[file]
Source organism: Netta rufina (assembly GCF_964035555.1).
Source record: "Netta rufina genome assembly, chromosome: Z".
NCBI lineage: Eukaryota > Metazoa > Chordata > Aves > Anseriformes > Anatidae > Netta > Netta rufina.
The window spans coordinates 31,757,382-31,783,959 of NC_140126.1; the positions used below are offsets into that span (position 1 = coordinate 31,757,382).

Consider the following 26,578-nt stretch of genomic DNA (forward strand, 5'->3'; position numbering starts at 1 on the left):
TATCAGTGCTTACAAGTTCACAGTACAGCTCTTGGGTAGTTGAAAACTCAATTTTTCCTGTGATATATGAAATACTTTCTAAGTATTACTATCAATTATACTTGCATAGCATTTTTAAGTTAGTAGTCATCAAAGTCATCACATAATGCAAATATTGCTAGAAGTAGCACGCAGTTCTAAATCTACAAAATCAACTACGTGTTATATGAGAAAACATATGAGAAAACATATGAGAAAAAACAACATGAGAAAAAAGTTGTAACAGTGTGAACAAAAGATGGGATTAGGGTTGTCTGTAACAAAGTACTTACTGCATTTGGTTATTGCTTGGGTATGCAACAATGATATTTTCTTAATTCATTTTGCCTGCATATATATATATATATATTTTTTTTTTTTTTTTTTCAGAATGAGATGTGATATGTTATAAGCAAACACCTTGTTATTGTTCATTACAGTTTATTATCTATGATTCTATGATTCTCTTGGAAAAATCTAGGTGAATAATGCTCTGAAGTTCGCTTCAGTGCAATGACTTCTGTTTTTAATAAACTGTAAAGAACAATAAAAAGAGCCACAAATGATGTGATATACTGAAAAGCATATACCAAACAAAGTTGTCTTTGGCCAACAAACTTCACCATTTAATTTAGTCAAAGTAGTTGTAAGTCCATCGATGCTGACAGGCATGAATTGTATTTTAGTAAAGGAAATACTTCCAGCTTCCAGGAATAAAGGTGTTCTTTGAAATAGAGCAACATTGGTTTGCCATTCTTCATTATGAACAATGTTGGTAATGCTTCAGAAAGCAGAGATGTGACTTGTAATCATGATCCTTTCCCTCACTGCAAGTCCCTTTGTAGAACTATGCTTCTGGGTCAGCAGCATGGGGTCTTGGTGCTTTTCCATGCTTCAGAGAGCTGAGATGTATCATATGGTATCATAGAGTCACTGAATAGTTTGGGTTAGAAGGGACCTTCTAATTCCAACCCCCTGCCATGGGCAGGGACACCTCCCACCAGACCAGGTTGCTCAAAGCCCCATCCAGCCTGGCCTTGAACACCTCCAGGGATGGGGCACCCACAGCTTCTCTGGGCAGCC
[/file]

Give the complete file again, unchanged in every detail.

Source organism: Netta rufina (assembly GCF_964035555.1).
Source record: "Netta rufina genome assembly, chromosome: Z".
NCBI lineage: Eukaryota > Metazoa > Chordata > Aves > Anseriformes > Anatidae > Netta > Netta rufina.
The window spans coordinates 31,757,382-31,783,959 of NC_140126.1; the positions used below are offsets into that span (position 1 = coordinate 31,757,382).

Consider the following 26,578-nt stretch of genomic DNA (forward strand, 5'->3'; position numbering starts at 1 on the left):
TATCAGTGCTTACAAGTTCACAGTACAGCTCTTGGGTAGTTGAAAACTCAATTTTTCCTGTGATATATGAAATACTTTCTAAGTATTACTATCAATTATACTTGCATAGCATTTTTAAGTTAGTAGTCATCAAAGTCATCACATAATGCAAATATTGCTAGAAGTAGCACGCAGTTCTAAATCTACAAAATCAACTACGTGTTATATGAGAAAACATATGAGAAAACATATGAGAAAAAACAACATGAGAAAAAAGTTGTAACAGTGTGAACAAAAGATGGGATTAGGGTTGTCTGTAACAAAGTACTTACTGCATTTGGTTATTGCTTGGGTATGCAACAATGATATTTTCTTAATTCATTTTGCCTGCATATATATATATATATATTTTTTTTTTTTTTTTTTCAGAATGAGATGTGATATGTTATAAGCAAACACCTTGTTATTGTTCATTACAGTTTATTATCTATGATTCTATGATTCTCTTGGAAAAATCTAGGTGAATAATGCTCTGAAGTTCGCTTCAGTGCAATGACTTCTGTTTTTAATAAACTGTAAAGAACAATAAAAAGAGCCACAAATGATGTGATATACTGAAAAGCATATACCAAACAAAGTTGTCTTTGGCCAACAAACTTCACCATTTAATTTAGTCAAAGTAGTTGTAAGTCCATCGATGCTGACAGGCATGAATTGTATTTTAGTAAAGGAAATACTTCCAGCTTCCAGGAATAAAGGTGTTCTTTGAAATAGAGCAACATTGGTTTGCCATTCTTCATTATGAACAATGTTGGTAATGCTTCAGAAAGCAGAGATGTGACTTGTAATCATGATCCTTTCCCTCACTGCAAGTCCCTTTGTAGAACTATGCTTCTGGGTCAGCAGCATGGGGTCTTGGTGCTTTTCCATGCTTCAGAGAGCTGAGATGTATCATATGGTATCATAGAGTCACTGAATAGTTTGGGTTAGAAGGGACCTTCTAATTCCAACCCCCTGCCATGGGCAGGGACACCTCCCACCAGACCAGGTTGCTCAAAGCCCCATCCAGCCTGGCCTTGAACACCTCCAGGGATGGGGCACCCACAGCTTCTCTGGGCAGCC